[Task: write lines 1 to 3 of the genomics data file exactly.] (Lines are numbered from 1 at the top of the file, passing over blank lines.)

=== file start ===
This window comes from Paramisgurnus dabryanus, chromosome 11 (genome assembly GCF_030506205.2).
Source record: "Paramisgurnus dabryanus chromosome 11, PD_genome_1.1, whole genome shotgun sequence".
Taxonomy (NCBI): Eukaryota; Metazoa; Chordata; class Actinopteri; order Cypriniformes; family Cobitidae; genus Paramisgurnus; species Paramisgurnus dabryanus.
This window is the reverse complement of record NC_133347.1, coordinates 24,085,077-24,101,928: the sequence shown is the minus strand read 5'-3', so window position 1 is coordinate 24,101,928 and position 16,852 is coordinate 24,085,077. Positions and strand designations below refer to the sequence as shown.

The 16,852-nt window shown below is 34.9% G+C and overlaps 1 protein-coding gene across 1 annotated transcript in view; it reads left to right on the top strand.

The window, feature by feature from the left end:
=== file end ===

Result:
This window comes from Paramisgurnus dabryanus, chromosome 11 (genome assembly GCF_030506205.2).
Source record: "Paramisgurnus dabryanus chromosome 11, PD_genome_1.1, whole genome shotgun sequence".
Taxonomy (NCBI): Eukaryota; Metazoa; Chordata; class Actinopteri; order Cypriniformes; family Cobitidae; genus Paramisgurnus; species Paramisgurnus dabryanus.